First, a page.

D&D 5th Edition With Respect to the Door and Expectations....The REAL Reason 5e Can't Unite the Base - Page 11




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  1. #101
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    Quote Originally Posted by billd91 View Post
    That assumes that the side that's still complaining will even accept honest compromise. They could have just dug in their heels and not budged an inch. It's not like we don't see examples of that all the time in politics. The existence of complaints is not evidence of lack of compromise.
    One definition I've heard of is that compromise requires both sides must lose in order to win. Or in other words, both sides have to be willing to give up things they really don't want to relinquish in order to find something that works better for both sides.
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    Quote Originally Posted by Jester Canuck View Post
    It's not.
    Someone once told me "Compromise can only happen once both sides listen to each other and strike a deal satisfactory to both parties." So if one party has made it clear they do not wish to compromise, then any further attempt to compromise is a waste of time.
    So you move on to people who are willing to compromise and listen and share.
    I had all kinds of things to say to this, some of them even typed. I'm just going to leave it here: I don't think you and several others have heard a word we've said, because you are too busy thinking about what you are going to say while we are talking. It's called engaging with the arguments, instead of playing debating games. We aren't even to a point where compromise is possible, and the evidence in front of me says we aren't going to get there.

    I give up. You win. Hope you are happy with the victory.

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    Quote Originally Posted by Johnny3D3D View Post
    I think that's cool, but it is generally not consistent with my own experiences playing the current version of D&D.
    Other than "bounded accuracy" - which reduces but by no means eliminates differentials - is there is anything you've seen in D&Dnext that makes you think it would play differently?

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    Quote Originally Posted by SKyOdin View Post
    I also don't see how the heck someone can think that quadratic wizard/linear fighter is somehow core to D&D's identity. No one ever intended for it to be the case. It was always an unintended consequence of broken game design and a lack of foresight.
    False, it was intended from the beginning.
    "Magic-Users: Top level magic-users are perhaps the most powerful characters in the game, but it is a long, hard road to the top, and to begin with they are weak, so survival is often the question, unless fighters protect the low-level magical types until they have worked up."
    - OD&D vol. 1, Men & Magic
    I find this texture between the classes pleasing.

    As a side note, reading Manbearcat's posts is like watching an episode of The Big Bang Theory.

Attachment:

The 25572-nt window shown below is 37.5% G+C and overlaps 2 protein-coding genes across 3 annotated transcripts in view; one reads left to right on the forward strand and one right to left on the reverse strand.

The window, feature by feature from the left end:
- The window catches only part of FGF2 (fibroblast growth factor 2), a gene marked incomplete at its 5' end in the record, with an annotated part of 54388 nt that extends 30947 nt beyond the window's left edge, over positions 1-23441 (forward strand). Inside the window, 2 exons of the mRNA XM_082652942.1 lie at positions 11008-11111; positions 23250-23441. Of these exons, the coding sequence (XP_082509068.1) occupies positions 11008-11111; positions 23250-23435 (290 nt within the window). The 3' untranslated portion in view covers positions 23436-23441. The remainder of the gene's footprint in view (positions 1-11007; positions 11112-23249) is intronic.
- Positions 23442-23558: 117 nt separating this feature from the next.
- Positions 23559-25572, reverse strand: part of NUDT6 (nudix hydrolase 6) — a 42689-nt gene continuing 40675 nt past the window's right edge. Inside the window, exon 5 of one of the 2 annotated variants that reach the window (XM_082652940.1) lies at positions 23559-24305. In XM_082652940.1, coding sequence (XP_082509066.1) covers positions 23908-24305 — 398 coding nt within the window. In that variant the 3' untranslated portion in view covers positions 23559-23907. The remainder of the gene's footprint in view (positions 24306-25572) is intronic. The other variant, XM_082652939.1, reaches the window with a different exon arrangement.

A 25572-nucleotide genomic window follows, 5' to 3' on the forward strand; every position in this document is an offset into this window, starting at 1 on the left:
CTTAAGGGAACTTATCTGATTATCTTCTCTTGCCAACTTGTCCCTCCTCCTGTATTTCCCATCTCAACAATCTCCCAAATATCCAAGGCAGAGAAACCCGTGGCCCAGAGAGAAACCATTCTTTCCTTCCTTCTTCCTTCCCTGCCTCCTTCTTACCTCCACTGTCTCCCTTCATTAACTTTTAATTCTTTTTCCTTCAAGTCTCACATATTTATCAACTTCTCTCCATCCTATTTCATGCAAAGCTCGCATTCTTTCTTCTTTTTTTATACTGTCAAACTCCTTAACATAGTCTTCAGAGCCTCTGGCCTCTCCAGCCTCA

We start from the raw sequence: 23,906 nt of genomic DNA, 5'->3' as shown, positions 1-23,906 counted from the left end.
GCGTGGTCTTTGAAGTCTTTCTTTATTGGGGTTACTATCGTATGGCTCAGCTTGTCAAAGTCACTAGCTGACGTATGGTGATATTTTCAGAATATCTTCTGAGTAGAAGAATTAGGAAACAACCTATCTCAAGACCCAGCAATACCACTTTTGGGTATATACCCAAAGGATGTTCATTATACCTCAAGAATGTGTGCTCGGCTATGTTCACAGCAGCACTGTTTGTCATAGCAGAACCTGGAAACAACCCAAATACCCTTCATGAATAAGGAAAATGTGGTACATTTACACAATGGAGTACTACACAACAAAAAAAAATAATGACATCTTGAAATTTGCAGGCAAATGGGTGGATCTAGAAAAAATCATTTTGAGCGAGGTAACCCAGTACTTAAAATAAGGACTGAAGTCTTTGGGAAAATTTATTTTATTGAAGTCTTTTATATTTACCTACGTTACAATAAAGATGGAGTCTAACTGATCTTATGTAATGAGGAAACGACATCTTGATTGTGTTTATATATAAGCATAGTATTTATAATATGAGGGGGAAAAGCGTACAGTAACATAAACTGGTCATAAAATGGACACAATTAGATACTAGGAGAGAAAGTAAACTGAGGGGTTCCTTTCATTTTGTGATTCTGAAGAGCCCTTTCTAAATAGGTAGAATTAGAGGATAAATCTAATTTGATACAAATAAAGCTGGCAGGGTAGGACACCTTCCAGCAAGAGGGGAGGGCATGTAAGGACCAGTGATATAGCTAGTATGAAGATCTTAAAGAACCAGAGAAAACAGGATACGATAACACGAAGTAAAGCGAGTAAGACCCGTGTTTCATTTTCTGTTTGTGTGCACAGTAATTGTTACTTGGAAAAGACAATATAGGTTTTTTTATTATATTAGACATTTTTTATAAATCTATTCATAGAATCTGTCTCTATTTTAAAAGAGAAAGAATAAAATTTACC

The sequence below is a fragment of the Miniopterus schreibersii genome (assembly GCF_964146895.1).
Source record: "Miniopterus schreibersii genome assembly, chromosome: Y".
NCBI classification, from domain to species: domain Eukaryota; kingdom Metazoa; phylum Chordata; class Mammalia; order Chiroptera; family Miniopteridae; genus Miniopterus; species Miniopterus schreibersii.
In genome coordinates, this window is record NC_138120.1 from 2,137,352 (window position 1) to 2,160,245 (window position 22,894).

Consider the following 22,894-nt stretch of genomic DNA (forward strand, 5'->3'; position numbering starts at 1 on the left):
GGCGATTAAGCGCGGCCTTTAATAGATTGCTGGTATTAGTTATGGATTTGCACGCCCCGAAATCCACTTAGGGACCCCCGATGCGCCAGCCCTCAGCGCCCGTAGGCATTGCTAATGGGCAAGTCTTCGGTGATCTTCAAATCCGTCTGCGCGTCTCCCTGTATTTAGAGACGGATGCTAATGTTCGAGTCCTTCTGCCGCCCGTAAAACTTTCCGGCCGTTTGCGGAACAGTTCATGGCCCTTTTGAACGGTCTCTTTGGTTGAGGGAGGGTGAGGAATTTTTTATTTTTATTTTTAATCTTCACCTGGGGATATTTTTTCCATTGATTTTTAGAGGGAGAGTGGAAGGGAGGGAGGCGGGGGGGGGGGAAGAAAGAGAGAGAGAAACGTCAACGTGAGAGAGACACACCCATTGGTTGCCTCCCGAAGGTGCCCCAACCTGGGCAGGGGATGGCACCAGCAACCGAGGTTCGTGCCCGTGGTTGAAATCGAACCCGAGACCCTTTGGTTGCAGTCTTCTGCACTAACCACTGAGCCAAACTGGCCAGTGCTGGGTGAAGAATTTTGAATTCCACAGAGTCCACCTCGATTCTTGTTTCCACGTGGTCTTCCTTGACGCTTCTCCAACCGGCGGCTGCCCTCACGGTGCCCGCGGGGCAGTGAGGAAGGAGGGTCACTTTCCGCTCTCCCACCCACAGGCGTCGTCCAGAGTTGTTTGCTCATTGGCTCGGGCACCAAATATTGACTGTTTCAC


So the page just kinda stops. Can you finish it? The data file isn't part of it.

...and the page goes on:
• #105
    Quote Originally Posted by Jester Canuck View Post
    It's not.
    Someone once told me "Compromise can only happen once both sides listen to each other and strike a deal satisfactory to both parties." So if one party has made it clear they do not wish to compromise, then any further attempt to compromise is a waste of time.
    So you move on to people who are willing to compromise and listen and share.
    Very well, then, if you are set on this idea of compromise... Prove to me that you actually want to make a compromise. Tell me how you will make such a compromise in a way that will leave different perspectives equally satisfied. Tell me how you have been willing to compromise. Tell me where you are willing to make additional compromises if necessary.

    I'm going to do the same, but before I begin I want to make something clear. If you make a single additional statement accusing me (or anyone else) of being unwilling to compromise, then I'll simply assume that all of your statements past and future are being made in bad faith.

    First off, there are a number of things I absolutely must see in the next edition of D&D. These are things that the absence of is an immediate dealbreaker.
    1) The designers need to acknowledge that many fans want game balance. To be honest, the game doesn't need to actually be balanced, but the designers need to recognize that imbalance is not what we want. Effort needs to made to discuss game balance and provide it for those who want it.

    2) The game needs to have a variety of classes and other major options, and they need to be meaningful and effective options. A game that tries to establish the Fighter/Rogue/Cleric/Wizard system as the only set of classes won't ever work for me. I don't want a game which assumes every team has a Cleric.

    3) The game can't be hideously offensive. It can't be filled with terrible racism, disgusting art, or contain screeds decrying particular political or religious views. It also shouldn't act as a giant soapbox for the designers to rant about their gaming preferences. I'd say that I shouldn't need to say this one, but D&D has a problem with this kind of thing and 5E in particular has drawn some ire due to this kind of stuff already.

    4) The game can't depend on DM fiat in order to function. It's fine for people who want to play that way to play that way, but it must not replace rules for people who don't like that style.